I am a primary school teacher that is very passionate about the arts and creativity. I enjoy writing about different events to show how people can make the most out of their life.
Published October 30th 2012
Are you training to be a teacher, but finding the role extremely hard and think you are just not cut out to do this job? I want you to take a deep breath, and step back from the situation.
Firstly, what does a teacher do?
A teacher is expected to demonstrate a sound, basic knowledge of all the subjects in the curriculum for key stages 1 and 2. However they also should try and facilitate the learning of every individual child within their classroom and establish a very unique relationship with each single child. School teachers should also try and adopt a productive and safe working environment that fosters the appropriate skills that will help children to meet their optimum level. Furthermore they must take into account the age, ability and aptitude of the child as well as their home environment. They assess and record progress and prepare pupils for examinations. They link pupils' knowledge to earlier learning and develop ways to encourage it further, and challenge and inspire pupils to help them deepen their knowledge and understanding.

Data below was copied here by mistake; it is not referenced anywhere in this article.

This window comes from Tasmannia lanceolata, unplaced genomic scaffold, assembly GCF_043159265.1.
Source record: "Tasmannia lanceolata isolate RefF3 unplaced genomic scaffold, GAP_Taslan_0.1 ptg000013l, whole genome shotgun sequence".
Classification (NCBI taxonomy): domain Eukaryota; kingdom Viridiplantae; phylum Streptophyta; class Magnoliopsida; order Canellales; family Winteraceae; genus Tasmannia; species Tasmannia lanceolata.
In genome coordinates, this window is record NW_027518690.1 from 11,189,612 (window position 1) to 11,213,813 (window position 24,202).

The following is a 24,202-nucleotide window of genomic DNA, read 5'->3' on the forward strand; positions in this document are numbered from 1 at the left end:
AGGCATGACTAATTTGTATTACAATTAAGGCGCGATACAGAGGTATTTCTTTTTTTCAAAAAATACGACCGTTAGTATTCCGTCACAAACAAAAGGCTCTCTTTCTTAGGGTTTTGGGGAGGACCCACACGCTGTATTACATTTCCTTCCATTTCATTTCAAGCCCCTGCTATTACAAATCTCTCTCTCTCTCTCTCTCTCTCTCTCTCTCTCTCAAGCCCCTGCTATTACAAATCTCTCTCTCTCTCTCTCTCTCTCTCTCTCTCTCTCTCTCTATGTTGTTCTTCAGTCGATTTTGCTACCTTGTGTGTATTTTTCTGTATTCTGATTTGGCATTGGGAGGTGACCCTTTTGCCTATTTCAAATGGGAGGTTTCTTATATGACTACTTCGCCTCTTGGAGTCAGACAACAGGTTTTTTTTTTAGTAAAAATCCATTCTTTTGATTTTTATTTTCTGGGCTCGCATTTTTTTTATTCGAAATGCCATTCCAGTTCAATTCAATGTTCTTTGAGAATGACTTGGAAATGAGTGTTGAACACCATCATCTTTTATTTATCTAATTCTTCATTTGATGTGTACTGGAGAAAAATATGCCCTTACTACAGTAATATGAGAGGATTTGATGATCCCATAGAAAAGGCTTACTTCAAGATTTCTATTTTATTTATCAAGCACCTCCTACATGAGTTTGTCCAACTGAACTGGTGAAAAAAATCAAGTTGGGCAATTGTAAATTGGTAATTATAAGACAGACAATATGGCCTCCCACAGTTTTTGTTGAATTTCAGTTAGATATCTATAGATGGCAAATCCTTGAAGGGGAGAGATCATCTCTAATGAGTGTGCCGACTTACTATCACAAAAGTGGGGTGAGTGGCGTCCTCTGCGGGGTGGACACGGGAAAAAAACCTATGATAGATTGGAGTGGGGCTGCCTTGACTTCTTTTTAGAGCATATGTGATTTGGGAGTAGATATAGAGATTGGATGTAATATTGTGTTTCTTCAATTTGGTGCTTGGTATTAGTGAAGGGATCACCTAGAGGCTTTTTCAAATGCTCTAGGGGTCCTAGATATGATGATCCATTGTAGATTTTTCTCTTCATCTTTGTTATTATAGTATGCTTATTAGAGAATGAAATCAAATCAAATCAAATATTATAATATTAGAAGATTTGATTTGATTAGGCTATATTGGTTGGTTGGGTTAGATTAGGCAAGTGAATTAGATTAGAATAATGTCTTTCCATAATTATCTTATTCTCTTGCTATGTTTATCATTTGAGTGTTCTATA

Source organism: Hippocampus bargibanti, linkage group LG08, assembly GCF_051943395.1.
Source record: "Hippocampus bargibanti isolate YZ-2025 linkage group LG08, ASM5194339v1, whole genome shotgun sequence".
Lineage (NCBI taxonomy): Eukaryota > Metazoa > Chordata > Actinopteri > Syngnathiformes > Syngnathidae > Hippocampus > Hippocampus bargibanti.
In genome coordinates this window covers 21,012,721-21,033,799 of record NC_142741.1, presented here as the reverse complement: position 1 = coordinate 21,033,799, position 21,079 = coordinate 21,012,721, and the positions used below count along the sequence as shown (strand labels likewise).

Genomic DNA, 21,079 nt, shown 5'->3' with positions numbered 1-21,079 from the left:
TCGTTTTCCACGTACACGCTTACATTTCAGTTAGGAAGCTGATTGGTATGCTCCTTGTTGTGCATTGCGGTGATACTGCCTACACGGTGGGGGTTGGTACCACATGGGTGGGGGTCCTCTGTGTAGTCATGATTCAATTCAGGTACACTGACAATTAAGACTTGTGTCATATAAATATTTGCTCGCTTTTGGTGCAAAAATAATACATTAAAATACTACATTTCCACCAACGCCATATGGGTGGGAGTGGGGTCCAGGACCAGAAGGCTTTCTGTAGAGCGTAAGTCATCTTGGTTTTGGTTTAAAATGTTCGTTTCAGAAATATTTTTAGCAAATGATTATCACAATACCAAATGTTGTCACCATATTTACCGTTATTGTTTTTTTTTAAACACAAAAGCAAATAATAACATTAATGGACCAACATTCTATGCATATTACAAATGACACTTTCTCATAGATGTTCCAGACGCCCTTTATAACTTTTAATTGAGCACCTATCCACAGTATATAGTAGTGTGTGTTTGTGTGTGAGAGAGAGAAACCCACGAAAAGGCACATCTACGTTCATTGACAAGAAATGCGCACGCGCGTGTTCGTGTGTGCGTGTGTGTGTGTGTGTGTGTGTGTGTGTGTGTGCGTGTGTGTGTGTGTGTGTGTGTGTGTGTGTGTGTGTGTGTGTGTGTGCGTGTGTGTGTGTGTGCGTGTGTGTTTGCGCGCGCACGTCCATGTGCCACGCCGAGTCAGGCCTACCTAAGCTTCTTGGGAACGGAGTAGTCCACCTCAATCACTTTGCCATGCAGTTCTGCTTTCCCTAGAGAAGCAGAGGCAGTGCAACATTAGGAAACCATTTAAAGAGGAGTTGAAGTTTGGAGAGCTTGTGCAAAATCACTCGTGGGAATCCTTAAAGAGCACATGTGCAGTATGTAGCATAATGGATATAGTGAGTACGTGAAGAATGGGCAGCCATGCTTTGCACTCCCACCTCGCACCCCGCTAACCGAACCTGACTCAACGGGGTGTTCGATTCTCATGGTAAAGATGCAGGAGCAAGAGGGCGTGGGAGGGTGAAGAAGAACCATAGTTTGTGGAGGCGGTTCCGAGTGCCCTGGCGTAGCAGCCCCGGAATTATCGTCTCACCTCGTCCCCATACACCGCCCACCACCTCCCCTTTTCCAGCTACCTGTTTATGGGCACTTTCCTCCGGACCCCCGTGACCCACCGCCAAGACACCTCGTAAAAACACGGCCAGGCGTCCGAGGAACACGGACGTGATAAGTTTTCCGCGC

A teacher can never leave their work holey at the front gates. They must take the children's work books home, plan for the next lesson and analyse each child to see how they could assist that children in their develop at school.
So yes, teaching is extremely difficult and you will feel that it is getting a bit too stressful at times. As a trainee teacher myself, I have found that going on training days to help improve particular elements of your teaching can be a huge bonus. Recently I went to York to go on a training day to improve my planning and assessment skills within the classroom. This course really helped me to not only to improve my planning skills, but also behaviour management skills, creativity skills and also gave me the chance to talk to other teachers about their experiences, which gave me the sense that I want not alone.
I did my training course through ATL, which is an education union that helps to support you as a teacher with insurance, training etc. There are many other unions, but this was the particular one where I found these training courses. Here is a link to the website www.atl.org.uk
Here is a list of some local training courses: AUTUMN 2012 Effective leadership - 08 October - 12 November, Online Classroom assessment - structured, formative, negotiated -11 October, Manchester
•Taking care of behaviour -15 October, Online
•Stop teaching me when I am trying to learn -17 October, Bristol
•Managing extreme behaviour -18 October, Birmingham
•Playing to learn -08 November, London
•Taking care of behaviour -15 November, London
•Practical solutions for dyslexia in secondary and FE -22 November, Bristol
•Preparing for retirement - 01 December, York
•Differentiation: practical tools -13 December, York